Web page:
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Isolated groin recurrence in vulval squamous cell cancer (VSCC). The importance of node count
J. S. B. Butler1,2,*, D. A. Milliken1, R. Dina2, S. A. Eccles3, S. G. Maghami2, C. Jameson1, P. Mason2, J. H. Shepherd1, W.P. Soutter2, D. P. J. Barton1
1 Royal Marsden Hospital Department of Gynaecological Oncology, London
2 West London Gynaecological Cancer Centre, Imperial College, London
3 Institute of Cancer Research, Sutton (UK)
Eur. J. Gynaecol. Oncol. 2010, 31(5), 510–513;
Published: 10 October 2010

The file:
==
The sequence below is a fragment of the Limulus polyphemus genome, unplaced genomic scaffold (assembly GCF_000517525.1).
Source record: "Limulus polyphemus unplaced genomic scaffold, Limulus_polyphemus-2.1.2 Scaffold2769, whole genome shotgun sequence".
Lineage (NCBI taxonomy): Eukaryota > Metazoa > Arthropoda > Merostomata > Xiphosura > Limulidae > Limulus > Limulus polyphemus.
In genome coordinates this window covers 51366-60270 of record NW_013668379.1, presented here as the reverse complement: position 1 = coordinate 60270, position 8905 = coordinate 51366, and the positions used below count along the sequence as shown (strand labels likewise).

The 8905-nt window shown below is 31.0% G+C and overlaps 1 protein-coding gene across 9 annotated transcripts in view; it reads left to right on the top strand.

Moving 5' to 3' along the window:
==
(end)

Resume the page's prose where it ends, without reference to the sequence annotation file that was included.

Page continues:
Objective: To determine whether there is a node count which can define an adequate inguinofemoral lymphadenectomy (IFL) in primary VSCC. Methods: A retrospective and prospective review of patients with node negative VSCC who had a full staging IFL. Detection of isolated groin recurrences (IGR) would allow groins with higher risk of groin recurrence to be identified. Results: The median node count of 228 IFLs in 139 patients was eight (0-24). There were six IGR (4.3%). Increased rate of IGR was present in patients with increased age, tumour diameter and depth of invasion, lymphovascular space invasion, unilateral IFL, and moderate/poor tumour grade. In the 138 groins with node counts of eight or greater there were no IGRs compared to six in the patients with either undissected groins or groin node counts less than eight (p = 0.030) Interval to IGR was significantly shorter than other sites of recurrence. Both disease-specific and overall survival were significantly reduced in IGR. Conclusions: An inadequate IFL is a nodal count of less than eight per groin; both these groins and undissected groins are at increased risk of IGR and should have close surveillance.